2017-09-19, updated: 2018-11-15
2017-09-19, updated: 2018-11-15
“No doubt,” said I, “they settled who
Was fittest to be sent
Yet still to choose a brat like you,
To haunt a man of forty-two,
Was no great compliment!”
In his 29th annotation (MG029) to The Hunting of the Snark, Martin Gardiner stated:
Curiously, Carroll refers to his age as 42 in his poem Phantasmagoria (Canto 1, Stanza 16) though at the time [1869 or earlier] the poem was written, he was still in his thirties. The number 42 certainly seems to have had some sort of special significance for Carroll.
To me that simply means that for Carroll the number 42 does not refer to his own age.
On pages 55~56 you find a few lines which I wrote about the Baker and Thomas Cranmer in The Hunting of the Snark.
There also is an accompanying web page.
Incidentally, in parallel to my little note in the Knight Letter № 100 on the Baker’s “hot” names and on Henry Holiday’s pictorial reference to Thomas Cranmer’s burning, a paper suggesting textual references from The Hunting of the Snark to Thomas Cranmer’s Forty-Two Articles has been published in The Carrollian (July 2018, № 31, p.25~41), a journal of the Lewis Carroll Society in the UK. The author, Karen Gardiner, is an Anglican priest. So Karen Gardiner (2018) and I (2014, as well as Angus MacIntyre in 1994 and Mary Hibbs in 2017) all were lead by Carroll’s The Hunting of the Snark and the Baker’s forty-two boxes to Thomas Cranmer – coming from different starting points and different backgrounds.
In June 2018, Karen Gardiner suggested that in The Hunting of the Snark, Carroll/Dodgson addressed the Article 42 in Thomas Cranmer‘s Articles.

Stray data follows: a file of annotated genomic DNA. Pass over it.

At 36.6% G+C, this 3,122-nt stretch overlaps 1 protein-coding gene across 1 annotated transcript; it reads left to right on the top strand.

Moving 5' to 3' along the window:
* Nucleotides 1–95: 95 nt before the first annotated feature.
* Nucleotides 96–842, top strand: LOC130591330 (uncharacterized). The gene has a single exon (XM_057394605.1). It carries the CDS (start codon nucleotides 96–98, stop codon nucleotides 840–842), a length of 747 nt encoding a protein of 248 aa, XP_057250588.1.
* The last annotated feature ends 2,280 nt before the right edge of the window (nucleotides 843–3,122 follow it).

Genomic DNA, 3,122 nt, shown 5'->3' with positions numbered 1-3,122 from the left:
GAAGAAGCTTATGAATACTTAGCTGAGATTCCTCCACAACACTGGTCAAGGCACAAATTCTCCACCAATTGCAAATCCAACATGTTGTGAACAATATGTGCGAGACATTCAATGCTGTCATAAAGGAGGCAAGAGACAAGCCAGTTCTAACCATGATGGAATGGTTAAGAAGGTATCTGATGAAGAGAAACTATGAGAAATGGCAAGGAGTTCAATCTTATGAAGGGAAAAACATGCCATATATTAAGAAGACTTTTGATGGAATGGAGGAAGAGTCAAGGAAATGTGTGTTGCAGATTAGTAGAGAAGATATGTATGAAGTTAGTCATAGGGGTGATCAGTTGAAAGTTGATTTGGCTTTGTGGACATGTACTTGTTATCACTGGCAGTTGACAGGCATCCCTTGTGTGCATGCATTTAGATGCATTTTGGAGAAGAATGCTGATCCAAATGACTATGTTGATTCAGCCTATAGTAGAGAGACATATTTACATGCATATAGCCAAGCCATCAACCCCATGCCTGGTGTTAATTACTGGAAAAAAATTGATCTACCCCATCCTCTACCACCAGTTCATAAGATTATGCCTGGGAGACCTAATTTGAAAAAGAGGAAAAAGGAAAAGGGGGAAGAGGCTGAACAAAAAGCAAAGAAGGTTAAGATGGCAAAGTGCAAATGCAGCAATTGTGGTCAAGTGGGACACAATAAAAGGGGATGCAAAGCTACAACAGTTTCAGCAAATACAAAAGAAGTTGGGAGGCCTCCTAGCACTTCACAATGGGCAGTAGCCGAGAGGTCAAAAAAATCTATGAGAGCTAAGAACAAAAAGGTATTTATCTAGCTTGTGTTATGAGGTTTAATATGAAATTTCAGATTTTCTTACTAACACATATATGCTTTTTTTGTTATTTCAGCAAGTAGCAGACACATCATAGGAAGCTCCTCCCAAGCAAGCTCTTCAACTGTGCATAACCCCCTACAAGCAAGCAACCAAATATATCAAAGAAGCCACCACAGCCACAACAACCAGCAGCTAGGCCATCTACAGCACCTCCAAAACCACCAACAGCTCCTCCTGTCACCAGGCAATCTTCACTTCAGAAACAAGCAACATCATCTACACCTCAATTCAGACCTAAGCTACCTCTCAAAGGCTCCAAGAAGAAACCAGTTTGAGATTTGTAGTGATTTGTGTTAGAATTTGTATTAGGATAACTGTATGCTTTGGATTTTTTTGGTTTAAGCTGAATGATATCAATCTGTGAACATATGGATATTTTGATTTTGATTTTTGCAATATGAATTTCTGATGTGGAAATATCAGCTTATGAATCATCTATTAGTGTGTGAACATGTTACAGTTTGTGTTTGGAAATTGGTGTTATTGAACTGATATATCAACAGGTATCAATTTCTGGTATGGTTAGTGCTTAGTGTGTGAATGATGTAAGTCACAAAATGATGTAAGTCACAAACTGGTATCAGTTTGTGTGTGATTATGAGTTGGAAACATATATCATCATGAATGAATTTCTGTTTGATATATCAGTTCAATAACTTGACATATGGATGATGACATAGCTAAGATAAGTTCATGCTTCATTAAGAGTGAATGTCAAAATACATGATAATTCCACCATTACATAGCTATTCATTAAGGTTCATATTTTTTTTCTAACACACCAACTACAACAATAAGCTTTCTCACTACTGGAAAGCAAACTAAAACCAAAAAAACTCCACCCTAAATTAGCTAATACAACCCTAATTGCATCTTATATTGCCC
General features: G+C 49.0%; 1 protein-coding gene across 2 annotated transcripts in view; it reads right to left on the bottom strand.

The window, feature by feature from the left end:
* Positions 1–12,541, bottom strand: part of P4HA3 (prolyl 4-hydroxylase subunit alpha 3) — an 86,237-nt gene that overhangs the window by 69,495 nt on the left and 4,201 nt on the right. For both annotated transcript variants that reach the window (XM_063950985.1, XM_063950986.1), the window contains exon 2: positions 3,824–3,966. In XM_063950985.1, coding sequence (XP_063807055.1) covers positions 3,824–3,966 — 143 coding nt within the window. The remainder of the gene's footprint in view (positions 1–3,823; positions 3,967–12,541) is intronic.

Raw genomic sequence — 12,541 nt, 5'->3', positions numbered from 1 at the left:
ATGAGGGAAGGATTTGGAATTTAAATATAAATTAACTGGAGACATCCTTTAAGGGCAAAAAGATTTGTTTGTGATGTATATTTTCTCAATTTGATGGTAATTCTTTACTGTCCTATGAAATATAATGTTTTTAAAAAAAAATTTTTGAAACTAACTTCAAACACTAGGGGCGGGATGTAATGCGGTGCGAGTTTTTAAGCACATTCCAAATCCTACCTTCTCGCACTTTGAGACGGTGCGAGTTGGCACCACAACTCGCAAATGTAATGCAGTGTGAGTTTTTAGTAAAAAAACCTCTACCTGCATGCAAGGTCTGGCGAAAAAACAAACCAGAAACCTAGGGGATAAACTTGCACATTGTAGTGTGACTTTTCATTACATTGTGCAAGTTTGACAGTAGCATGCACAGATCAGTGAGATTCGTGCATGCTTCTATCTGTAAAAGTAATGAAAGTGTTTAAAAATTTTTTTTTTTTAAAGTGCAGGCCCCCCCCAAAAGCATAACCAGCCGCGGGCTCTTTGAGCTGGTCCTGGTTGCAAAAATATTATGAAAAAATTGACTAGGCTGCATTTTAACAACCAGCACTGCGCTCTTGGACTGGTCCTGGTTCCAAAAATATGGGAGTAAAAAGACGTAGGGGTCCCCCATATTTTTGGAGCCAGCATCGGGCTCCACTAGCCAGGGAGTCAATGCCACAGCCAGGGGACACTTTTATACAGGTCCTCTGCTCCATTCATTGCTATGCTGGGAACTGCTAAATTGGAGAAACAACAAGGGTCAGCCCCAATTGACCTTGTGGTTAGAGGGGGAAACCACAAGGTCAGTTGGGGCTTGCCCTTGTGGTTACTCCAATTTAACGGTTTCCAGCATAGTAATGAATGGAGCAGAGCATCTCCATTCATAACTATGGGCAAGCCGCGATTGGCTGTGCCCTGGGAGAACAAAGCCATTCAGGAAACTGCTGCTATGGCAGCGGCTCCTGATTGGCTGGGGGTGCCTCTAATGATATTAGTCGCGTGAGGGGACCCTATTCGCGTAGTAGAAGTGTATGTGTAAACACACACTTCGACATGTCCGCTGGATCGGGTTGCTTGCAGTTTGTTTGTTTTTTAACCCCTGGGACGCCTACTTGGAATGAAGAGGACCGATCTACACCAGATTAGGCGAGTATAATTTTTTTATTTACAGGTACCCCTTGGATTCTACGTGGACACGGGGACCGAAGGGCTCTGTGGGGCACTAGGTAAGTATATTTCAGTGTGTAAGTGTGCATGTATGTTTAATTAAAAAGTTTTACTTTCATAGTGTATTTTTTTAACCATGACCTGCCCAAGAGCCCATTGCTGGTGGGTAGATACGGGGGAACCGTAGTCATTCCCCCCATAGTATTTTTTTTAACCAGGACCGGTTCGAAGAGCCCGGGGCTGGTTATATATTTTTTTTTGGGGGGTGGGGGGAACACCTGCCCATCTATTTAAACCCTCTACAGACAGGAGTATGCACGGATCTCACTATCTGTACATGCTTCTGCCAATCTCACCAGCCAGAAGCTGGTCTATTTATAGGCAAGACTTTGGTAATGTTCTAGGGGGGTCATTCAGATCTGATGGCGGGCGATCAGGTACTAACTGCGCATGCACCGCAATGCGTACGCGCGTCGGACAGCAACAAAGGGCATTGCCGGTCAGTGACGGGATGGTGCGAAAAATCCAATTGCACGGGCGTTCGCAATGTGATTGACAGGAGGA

Gardiner’s paper (Life, Eternity, and Everything: Hidden Eschatology in the Works of Lewis Carroll, July 2018, p.25~41 in THE CARROLLIAN, No. 31) also was based on her knowledge as an Anglican Priest.
My approach to a possible reference in The Hunting of the Snark to the 42 Articles was different. If I look back at what came into my mind in the year 2014, it was Henry Holiday who made me curious to learn more about the articles 27, 41 and 42 and whether they might have been an issue for the Reverend Dodgson.
According to Karen Gardiner, “it would be unwise for anyone to imply that they have found the answer to the book’s mystery.” The book is Lewis Carroll’s and Henry Holiday’s The Hunting of the Snark (1876).
I started my Snark hunt in December 2008. Initially I probably had been quite unwise. That might explain the title The real story behind “The Hunting of the Snark” of an early post in The Lewis Carroll Forum. I am sorry for that botched exercise in self-irony.
Gardiner gave her warning to Snark hunters in her paper Life, Eternity, and Everything: Hidden Eschatology in the Works of Lewis Carroll, published on p.25~41 in THE CARROLLIAN, No. 31, mailed by the UK Lewis Carroll Society to me in June 2018 (yet not listed in http://thecarrollian.org.uk/).
As for “Article 42” in Thomas Cranmer’s 42 Articles and “Rule 42” in The Hunting of the Snark, the main argument of Gardiner’s June 2018 paper is “that Carroll’s frequent and unexplained use of the number 42, and in particular his development of Role 42 in the preface of The Hunting of the Snark and Rule 42 in Alice’s trial scene highlight the doctrine of eternal punishment that Carroll was so concerned about.” The issue was addressed in this Blog in December 2017: Eternal Disconnect.
As for Thomas Cranmer’s 42 Articles and the Baker’s 42 boxes in The Hunting of the Snark, Gardiner made me aware of Angus MacIntyre‘s comment (1994) “The Baker’s 42 Boxes are the original Protestant Articles of 1553, with Thomas Cranmer’s name on each.” Since 2010 I believe that too. Thanks to Karen Gardiner’s 2018 paper in THE CARROLLIAN and to Angus MacIntire’s suggestion I now know that linking the Baker in The Hunting of the Snark to Thomas Cranmer (among other references) is not such a weird idea after all.
Also Mary Hammond (a pen name of Mary Hibbs) recognized in 2017 that eternal damnation (Article 42 in the 42 Articles) was an issue which Carroll/Dodgson might have addressed in The Hunting of the Snark.